Grandlund was officially homeless. The kids were sent to their father. “I was in hotel rooms, on friends’ bathroom floors, in shelters, on the street,” she says. “Sometimes drug dealers let me stay with them.”
Along came a third baby and a stint in a shelter where she was temporarily clean. Again, the government gave her a home. “To anyone else, it would have been a blessing, but I thought, ‘Sweet, another place to get high!’”
Eventually, Child Protective Services stepped in. Grandlund went to Saint John’s Program for Real Change, a shelter for women and children.
Grandlund finally received the right counseling and therapy. “I even got financial education,” she says. “They taught me how to check my credit reports, to pay off my debts. My credit was destroyed. I hadn’t paid my car loan, had three repos, two evictions, maxed out credit cards, three unpaid payday loans. Oh, and lots of bad checks.”
As Grandlund was repairing her credit issues, she was working and taking classes. “I saved for an apartment, then bought a car outright and then got sole custody of my children,” says Grandlund. “I started using credit right, making all of my credit card, insurance and loan payments on time.”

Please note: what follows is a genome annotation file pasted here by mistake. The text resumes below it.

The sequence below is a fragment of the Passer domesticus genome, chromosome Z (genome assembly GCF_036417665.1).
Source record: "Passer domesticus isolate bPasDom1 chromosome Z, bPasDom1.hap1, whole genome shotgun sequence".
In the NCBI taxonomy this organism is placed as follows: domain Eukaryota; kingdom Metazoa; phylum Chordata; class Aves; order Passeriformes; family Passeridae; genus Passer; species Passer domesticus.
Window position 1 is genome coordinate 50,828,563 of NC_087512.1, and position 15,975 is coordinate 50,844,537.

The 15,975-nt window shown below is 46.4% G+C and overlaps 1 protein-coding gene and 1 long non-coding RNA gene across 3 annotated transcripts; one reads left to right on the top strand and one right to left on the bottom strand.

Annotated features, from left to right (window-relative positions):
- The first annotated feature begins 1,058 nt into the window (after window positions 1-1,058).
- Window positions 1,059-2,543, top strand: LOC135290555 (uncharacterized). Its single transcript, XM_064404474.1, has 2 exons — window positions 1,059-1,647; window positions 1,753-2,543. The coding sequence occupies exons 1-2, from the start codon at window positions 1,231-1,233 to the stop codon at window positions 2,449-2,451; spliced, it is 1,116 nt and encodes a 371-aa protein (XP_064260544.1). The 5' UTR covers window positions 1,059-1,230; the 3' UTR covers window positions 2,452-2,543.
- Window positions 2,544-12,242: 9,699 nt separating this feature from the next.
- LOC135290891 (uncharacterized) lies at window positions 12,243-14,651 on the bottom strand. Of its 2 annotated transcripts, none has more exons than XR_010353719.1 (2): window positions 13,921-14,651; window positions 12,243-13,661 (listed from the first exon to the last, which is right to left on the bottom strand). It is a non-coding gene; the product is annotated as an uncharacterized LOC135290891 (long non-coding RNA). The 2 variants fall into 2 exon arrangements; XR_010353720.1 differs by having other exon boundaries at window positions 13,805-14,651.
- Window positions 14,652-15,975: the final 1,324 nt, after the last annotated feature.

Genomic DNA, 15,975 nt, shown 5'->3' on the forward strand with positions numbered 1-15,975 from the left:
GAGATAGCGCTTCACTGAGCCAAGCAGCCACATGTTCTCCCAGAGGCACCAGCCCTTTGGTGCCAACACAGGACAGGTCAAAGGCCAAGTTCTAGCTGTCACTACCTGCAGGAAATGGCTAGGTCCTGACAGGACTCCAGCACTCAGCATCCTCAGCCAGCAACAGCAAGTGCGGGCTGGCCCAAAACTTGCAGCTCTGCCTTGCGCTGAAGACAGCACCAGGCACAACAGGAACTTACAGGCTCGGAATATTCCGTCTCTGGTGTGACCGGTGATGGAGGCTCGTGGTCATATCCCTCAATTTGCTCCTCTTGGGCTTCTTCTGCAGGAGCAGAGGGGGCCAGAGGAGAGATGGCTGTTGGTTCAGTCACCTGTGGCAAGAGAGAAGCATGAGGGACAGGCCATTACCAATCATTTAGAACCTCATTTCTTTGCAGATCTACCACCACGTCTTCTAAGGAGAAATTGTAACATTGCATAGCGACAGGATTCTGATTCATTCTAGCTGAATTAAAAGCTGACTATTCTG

Today, Grandlund is four-and-a-half years sober. She recently purchased her first home and her dream car. Her success is featured in the book, “Answers Behind the RED DOOR: Battling the Homeless Epidemic”.
Get help and pay it forward
If you are experiencing homelessness, don’t despair. Help exists. For free financial and credit services, reach out to a non-profit credit counseling organization. Connect with your state or city’s resources for housing and essentials via the National Alliance to End Homlessness. Get what you need to ascend.
“Anyone who believes it’s possible can do it,” says Grandlund. “I’m living proof. Take a hand up; use it to pull yourself out of that pit. Then, do it for someone else.”